Tuesday, March 20, 2007

From Edward R. Murrow to Katie Couric: The Devolution of Television News

Huh.

After all that money, third place was the best Katie Couric could do.

In a desperate move, CBS fired Rome Hartman, the executive producer of Katie Couric's struggling "CBS Evening News" broadcast, and appointed former CNN and MSNBC president Rick Kaplan to the job. Will this fix the problem? No, not when Ms. Couric still looks like a little girl sitting in Uncle Walter's old chair.

Living in an era where Ms. Katie Couric is getting paid $60, 000 a day for reading from a teleprompter brings to mind how sad, tragic and depressing George Clooney’s Good Night, and Good Luck is , if only because it pointedly reminds me how much we lost. Every once in a while I'll grab the DVD from the collection and watch it again, just to depress myself some more.

Good Night, and Good Luck is a complex film that’s almost too big to neatly fit into the narrow category of being a “historical” drama. Yes, it’s a loving Valentine to a bygone era in American history, but it’s also a horror movie, a time capsule packed by a sharp-eyed, unsentimental archivist, and a political allegory. Specifically, as Lillian Hellman commented in her memoir describing her experiences as a blacklisted Hollywood screenwriter during that period, it was “scoundrel time”.

When Good Night, and Good Luck begins, it is 1953 and the angry hysteria of McCarthyism is at its peak. Anybody who foolishly expressed their First Amendment rights suddenly found themselves vilified as “commies” and either lost their jobs or were threatened with treason for “anti-American” activities. In those grim days, the United States was a horror novel co-written by George Orwell and Franz Kafka.

People were absolutely scared to death of Senator Joseph McCarthy. They had good reason to be. So can you imagine what an odd mismatch it appeared to be when Edward R. Murrow, the respected TV journalist, confronted this Golem from the "Better Dead, Than Red" days?

Although Good Night, and Good Luck is only his second film, Clooney constructs this gripping cat-and-mouse game with skill and confidence. It’s a pressure cooker of a drama that simmers to a feverish, claustrophobic intensity. However, throughout the film, Clooney inserts small, ironic historical bookmarks of the era that brings to mind political songwriter Gil Scott-Heron’s observation: “What you call nostalgia ain’t what I been missing”.

First of all, there aren’t any men or women of color working at CBS. If so, they were mopping the floors, taking out the trash, and shining white men’s shoes. There wasn’t a “White Only” sign in sight, but it didn’t have to be. No, I’m not saying that the people employed at CBS were racist, but the circumstances that kept the workplaces in America segregated certainly were.

The few women who weren’t secretaries at CBS in the 1950s had to struggle with gender politics as well. Sure, they worked just as hard as their male counterparts in the newsroom, but they were also expected to get the coffee, too. Do you think somebody is going to yell at Ms. Couric, “Hey, Katie! Will you get me a large Vanilla Chai latte - skim milk, please, no cream” today?

And, of course, everybody smoked. In Good Night, and Good Luck, there’s a scary, it-shouldn’t-be-funny-but-it-is moment when an actor in a TV commercial is selling lung cancer with a smile as he cheerfully explains why Kent cigarettes are “good for you”. No, I don’t miss these distasteful cultural anachronisms at all.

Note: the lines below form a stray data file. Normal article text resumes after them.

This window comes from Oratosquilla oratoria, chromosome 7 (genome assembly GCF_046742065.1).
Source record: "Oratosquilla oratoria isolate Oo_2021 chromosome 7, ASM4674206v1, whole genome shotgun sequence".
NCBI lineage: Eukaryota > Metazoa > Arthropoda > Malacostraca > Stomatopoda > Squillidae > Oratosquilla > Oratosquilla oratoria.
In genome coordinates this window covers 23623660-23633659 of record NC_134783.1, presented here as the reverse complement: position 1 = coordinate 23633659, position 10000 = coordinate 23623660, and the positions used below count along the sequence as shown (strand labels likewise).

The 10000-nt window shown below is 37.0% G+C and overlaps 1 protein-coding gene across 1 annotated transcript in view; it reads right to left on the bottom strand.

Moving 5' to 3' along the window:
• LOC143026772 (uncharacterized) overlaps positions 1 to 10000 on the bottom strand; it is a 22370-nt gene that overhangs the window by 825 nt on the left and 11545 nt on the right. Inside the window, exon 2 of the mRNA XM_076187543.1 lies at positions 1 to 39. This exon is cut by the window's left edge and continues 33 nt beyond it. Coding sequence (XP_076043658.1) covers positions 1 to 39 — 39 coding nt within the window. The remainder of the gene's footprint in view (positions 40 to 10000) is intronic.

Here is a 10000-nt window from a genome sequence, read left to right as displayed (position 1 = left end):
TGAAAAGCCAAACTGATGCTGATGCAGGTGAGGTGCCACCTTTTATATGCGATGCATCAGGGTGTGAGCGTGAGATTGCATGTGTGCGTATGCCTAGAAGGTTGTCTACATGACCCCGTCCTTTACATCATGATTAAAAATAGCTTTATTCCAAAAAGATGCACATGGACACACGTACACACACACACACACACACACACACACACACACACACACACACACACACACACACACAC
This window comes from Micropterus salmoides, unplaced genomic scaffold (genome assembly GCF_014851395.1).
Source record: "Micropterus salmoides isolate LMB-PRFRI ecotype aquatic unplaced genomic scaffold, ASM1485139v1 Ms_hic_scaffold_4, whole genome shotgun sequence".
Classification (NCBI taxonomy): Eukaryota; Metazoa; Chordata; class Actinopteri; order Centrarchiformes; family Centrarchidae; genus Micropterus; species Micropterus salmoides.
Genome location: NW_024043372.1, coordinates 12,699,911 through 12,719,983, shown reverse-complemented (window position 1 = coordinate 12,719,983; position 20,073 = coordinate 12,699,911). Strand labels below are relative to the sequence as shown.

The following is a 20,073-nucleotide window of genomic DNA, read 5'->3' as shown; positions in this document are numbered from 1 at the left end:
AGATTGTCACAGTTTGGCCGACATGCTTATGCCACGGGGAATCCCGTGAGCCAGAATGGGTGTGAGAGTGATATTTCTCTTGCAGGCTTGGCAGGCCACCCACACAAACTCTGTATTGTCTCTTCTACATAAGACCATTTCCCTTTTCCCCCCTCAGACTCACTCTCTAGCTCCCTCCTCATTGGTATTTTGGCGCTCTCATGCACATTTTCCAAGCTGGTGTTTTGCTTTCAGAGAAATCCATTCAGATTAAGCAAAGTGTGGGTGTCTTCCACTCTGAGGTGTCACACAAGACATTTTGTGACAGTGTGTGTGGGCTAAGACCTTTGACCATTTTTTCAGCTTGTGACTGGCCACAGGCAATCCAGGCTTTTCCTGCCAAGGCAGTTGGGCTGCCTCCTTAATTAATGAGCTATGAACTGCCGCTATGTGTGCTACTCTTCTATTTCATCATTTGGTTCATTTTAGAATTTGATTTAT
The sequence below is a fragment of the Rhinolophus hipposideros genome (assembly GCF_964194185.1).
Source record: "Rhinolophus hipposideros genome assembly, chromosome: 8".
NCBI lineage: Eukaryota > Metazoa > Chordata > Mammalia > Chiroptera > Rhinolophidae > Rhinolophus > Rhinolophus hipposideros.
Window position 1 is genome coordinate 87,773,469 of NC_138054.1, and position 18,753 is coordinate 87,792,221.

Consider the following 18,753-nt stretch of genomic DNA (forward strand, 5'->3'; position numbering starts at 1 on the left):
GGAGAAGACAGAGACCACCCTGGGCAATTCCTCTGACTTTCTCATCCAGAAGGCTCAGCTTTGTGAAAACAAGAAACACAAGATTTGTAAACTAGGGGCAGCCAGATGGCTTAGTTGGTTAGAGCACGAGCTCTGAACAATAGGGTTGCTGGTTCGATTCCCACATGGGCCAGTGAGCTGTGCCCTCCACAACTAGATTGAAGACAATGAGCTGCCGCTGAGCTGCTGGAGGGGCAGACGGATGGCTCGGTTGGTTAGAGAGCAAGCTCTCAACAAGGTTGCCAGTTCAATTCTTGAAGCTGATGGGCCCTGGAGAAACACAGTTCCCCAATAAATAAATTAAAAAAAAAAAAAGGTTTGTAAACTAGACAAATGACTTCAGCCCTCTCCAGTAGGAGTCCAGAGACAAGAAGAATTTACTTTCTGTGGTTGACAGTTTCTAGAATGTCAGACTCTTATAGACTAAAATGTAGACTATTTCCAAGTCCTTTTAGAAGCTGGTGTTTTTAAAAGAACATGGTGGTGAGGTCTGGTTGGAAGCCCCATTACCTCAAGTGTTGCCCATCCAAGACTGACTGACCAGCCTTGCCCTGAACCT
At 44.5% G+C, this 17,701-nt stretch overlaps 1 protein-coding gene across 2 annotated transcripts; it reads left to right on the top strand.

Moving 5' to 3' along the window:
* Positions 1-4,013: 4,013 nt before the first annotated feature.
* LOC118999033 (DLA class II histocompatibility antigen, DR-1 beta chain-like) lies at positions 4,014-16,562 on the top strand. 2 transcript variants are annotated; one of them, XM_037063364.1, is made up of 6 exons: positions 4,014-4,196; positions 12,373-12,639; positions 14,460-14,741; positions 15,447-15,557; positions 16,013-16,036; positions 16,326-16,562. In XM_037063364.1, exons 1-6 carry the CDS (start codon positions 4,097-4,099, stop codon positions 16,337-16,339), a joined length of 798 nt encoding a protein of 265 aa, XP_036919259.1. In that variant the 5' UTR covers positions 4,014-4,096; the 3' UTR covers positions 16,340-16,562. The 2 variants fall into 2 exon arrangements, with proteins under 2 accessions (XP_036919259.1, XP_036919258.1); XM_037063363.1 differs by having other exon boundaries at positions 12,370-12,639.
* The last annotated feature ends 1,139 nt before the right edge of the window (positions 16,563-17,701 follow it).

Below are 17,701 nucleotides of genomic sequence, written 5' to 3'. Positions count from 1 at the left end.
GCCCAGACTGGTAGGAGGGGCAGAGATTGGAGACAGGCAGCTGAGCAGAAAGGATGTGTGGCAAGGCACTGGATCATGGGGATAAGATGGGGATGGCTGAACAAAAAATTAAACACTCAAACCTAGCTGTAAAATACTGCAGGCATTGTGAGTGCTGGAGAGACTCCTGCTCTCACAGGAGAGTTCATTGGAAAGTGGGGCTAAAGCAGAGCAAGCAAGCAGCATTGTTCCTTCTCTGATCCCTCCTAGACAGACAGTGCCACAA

But Edward R. Murrow, the honorable “face of television” is gone and he left behind a vacuum that today’s journalistic pygmies have been unable to fill. Other than a holy madman like Keith Olbermann, the tough, stubborn, hard-boiled TV news reporter who digs up scandalous crimes that the public needs to know about is a heroic archetype in American culture that doesn’t exist anymore. A contemporary talking head like Katie Couric isn’t on the CBS evening news to inform us. Couric is there to make us feel better. She’s a smiling, bright-eyed opiate telling us comfortable, well-written lies. And all of us are poorer for it.

The German philosopher Nietzsche wrote, “Madness is rare in individuals - but in groups, parties, nations, and ages it is the rule.” Good Night, and Good Luck illustrates in chilling detail how McCarthyism, or, the “Red Scare” was the collective lunacy that seized the United States by the throat and wouldn’t let go. Brave men like Edward R. Murrow helped set us free by taking a stand, asking the hard questions and telling us the truth.

Who’s doing that now?

When did news become lightweight entertainment?

After seeing the film, I couldn't help thinking that maybe the angry patriotic fervor ignited by 9/11 which led to this brutal and unnecessary war with Iraq could have been stopped if a real TV or newspaper journalist--and not a White House cheerleader --asked the right questions before it was too late.

Good Night, and Good Luck
ends with these prophetic words about television by Edward R. Murrow:

“This instrument can teach, it can illuminate; yes, and it can even inspire. But it can do so only to the extent that humans are determined to use it to those ends. Otherwise it is merely wires and lights in a box.”

Hey, have they found out who's the father of Anna Nicole Smith's baby yet?

1 comments:

Monsieur le Prof said...

Great post!

Indeed, the media's silence and refused to connect the dots after 9-11 is in large part what has gotten us into this mess.